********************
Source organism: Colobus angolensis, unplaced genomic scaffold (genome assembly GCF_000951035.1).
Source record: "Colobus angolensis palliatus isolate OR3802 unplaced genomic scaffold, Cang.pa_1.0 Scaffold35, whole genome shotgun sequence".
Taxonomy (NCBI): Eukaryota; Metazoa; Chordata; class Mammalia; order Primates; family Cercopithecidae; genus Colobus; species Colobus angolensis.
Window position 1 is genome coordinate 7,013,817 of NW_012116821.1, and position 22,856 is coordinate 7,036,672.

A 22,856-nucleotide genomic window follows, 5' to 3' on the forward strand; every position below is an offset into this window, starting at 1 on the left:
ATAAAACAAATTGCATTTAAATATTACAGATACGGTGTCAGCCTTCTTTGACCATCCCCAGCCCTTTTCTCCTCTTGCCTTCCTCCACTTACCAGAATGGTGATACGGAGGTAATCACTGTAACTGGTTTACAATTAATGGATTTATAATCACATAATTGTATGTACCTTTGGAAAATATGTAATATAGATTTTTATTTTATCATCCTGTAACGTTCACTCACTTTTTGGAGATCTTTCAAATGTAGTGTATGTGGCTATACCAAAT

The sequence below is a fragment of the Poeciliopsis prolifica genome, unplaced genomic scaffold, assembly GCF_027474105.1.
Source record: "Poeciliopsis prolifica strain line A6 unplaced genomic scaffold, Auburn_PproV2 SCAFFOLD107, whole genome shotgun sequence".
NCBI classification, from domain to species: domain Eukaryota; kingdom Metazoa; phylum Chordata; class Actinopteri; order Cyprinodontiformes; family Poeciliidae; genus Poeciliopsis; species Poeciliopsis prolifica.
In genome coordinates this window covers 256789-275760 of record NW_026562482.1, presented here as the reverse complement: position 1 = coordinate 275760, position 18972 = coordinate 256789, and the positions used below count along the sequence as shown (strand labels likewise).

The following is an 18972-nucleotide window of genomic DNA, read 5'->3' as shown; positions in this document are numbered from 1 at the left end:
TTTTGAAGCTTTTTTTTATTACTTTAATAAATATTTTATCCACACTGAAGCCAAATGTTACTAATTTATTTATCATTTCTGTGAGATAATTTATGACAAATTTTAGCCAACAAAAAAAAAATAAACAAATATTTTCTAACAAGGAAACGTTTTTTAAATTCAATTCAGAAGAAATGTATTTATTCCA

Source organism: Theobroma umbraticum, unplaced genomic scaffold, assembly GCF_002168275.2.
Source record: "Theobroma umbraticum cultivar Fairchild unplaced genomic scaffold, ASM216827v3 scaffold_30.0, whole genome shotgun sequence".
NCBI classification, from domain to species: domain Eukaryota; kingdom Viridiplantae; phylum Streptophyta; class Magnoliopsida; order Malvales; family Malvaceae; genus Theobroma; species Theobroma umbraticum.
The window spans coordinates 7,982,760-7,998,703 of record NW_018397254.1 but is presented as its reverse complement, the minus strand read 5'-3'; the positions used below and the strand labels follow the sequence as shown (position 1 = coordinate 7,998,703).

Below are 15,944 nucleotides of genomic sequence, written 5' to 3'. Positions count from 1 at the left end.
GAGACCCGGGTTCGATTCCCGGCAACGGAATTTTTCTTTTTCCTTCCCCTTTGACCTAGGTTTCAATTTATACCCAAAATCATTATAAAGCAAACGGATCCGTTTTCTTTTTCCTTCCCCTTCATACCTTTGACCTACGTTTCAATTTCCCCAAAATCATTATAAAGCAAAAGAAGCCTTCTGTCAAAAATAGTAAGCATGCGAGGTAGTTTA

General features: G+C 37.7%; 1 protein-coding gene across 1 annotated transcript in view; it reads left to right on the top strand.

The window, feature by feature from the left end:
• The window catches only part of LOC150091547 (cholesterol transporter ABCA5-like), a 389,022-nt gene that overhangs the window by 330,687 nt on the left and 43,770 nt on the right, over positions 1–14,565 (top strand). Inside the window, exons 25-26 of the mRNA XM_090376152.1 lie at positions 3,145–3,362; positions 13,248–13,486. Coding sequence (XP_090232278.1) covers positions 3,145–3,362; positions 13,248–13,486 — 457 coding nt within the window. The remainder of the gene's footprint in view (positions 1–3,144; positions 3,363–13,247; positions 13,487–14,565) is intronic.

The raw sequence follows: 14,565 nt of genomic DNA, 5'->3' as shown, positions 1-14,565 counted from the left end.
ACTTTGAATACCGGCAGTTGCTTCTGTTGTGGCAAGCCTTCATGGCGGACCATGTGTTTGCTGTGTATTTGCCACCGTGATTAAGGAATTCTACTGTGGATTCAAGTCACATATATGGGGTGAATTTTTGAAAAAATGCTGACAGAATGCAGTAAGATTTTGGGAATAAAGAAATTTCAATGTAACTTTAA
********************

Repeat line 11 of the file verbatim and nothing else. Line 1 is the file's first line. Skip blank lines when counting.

The following is an 18972-nucleotide window of genomic DNA, read 5'->3' as shown; positions in this document are numbered from 1 at the left end: